According to the latest court document from the Vermont Department of Financial Regulation, troubled crypto lender Celsius Network allegedly made “false and misleading assertions” about its financial health and compliance with securities laws.
According to the court document, the bankruptcy cryptocurrency lender Celsius Network Ltd. may have misled investors about its financial difficulties and engaged in the inappropriate manipulation of the price of the platform’s tokens to improve the company’s balance sheet and financials.
The filing was made in support of the United States Trustee’s request to appoint an impartial examiner by the Vermont Department of Financial Regulation. Prior to this, the trustee in charge of Celsius’ bankruptcy case stated that it was looking for an examiner to help gather more details and relieve confusion and concern.
In a statement supporting the Justice Department’s request to appoint an examiner in Celsius’ bankruptcy case, the Vermont Department of Financial Regulation stated that the firm might have been paying yields via a Ponzi-like structure.
At the same time, holders of Celsius Series B shares filed a limited objection to the motion, noting that they did not take a stance on the appointment of an examiner and instead urged that the motion’s scope be narrowed and that the budget be changed to prevent squandering money.
Crypto lender Celsius accused of misleading investors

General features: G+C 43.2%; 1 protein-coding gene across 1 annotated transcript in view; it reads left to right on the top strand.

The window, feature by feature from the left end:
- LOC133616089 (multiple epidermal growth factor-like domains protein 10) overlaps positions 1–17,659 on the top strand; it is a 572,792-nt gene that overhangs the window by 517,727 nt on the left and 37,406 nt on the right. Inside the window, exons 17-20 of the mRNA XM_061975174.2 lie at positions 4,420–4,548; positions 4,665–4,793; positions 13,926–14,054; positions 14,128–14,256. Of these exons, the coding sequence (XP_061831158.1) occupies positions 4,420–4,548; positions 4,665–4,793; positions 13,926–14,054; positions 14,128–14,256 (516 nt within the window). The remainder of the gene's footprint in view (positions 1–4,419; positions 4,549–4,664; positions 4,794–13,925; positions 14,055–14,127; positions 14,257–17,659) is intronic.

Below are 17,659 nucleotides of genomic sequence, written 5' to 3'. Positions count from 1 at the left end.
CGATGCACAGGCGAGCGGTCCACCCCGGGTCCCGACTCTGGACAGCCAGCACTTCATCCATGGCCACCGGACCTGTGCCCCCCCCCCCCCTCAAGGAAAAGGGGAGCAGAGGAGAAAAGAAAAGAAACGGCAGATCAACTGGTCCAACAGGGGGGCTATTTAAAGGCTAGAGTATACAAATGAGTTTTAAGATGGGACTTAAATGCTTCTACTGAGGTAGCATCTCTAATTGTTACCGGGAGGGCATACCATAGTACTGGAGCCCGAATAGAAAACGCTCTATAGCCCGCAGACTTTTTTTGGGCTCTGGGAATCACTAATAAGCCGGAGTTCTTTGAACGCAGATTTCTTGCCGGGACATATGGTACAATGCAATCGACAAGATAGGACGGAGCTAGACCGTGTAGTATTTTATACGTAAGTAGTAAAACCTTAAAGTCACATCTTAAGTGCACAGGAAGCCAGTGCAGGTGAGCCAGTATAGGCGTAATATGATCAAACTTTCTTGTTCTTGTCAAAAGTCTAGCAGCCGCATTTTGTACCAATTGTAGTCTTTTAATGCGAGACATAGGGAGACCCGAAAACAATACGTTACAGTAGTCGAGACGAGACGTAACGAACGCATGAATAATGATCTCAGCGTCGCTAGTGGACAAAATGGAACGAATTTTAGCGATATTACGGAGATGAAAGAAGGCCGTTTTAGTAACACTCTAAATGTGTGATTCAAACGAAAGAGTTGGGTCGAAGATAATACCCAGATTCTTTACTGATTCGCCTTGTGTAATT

Based on a preliminary review of financial records, the most recent statement claims that Celsius suffered “huge losses” during the first seven months of 2021 and “two substantial adverse events” in the months of June and July. Furthermore, despite being obligated by state and federal securities legislation to disclose its financial statements, the firm had kept its losses from investors.
The petition also alleged that Celsius may have manipulated the value of its CEL coin. The deed may have “artificially” raised the company’s CEL holdings on the balance sheet.
The document quotes Celsius CEO Alex Mashinsky’s blogs and tweets, including one in which he insisted that “all funds are safe” although, according to the document, “the crypto lender was insolvent and depositor funds were not safe.”
According to the filing, the company never earned enough income to maintain the yields being provided to investors.
Further, it stated:
This demonstrates a severe case of financial mismanagement and also raises the possibility that, at least occasionally, yields to existing investors were likely paid using the assets of new investors.
The Texas State Securities Board (SSB) said in a related motion that Celsius had responded to requests for information and documentation insufficiently and slowly and that its assertions of the Debtors’ financial situation in the bankruptcy case had “been contradictory at best.”
The Texas complaint supported Vermont’s allegations and listed other instances where it believed the crypto lender misled the public. It also cited a blog post from June 7 in which Celsius reminded users that despite having just five days left before ceasing withdrawals, it had no issue fulfilling their requests.
The Vermont suit also asserts that Mashinsky openly deceived investors in its regulatory engagements by claiming to have allayed worries from state securities regulators in December.
Vermont claims that Celsius had manipulated the price of its native token were accurate in its petition. More than 40 million CEL tokens were added to Celsius’s holdings between May 2 and July 1, when the firm stopped permitting withdrawals, with more than half of the growth taking place after the site was shut down. According to the authority, Crypto lender Celsius participated in this action at some point in 2021. Without the CEL position, liabilities would have surpassed assets “at least” since February 2019.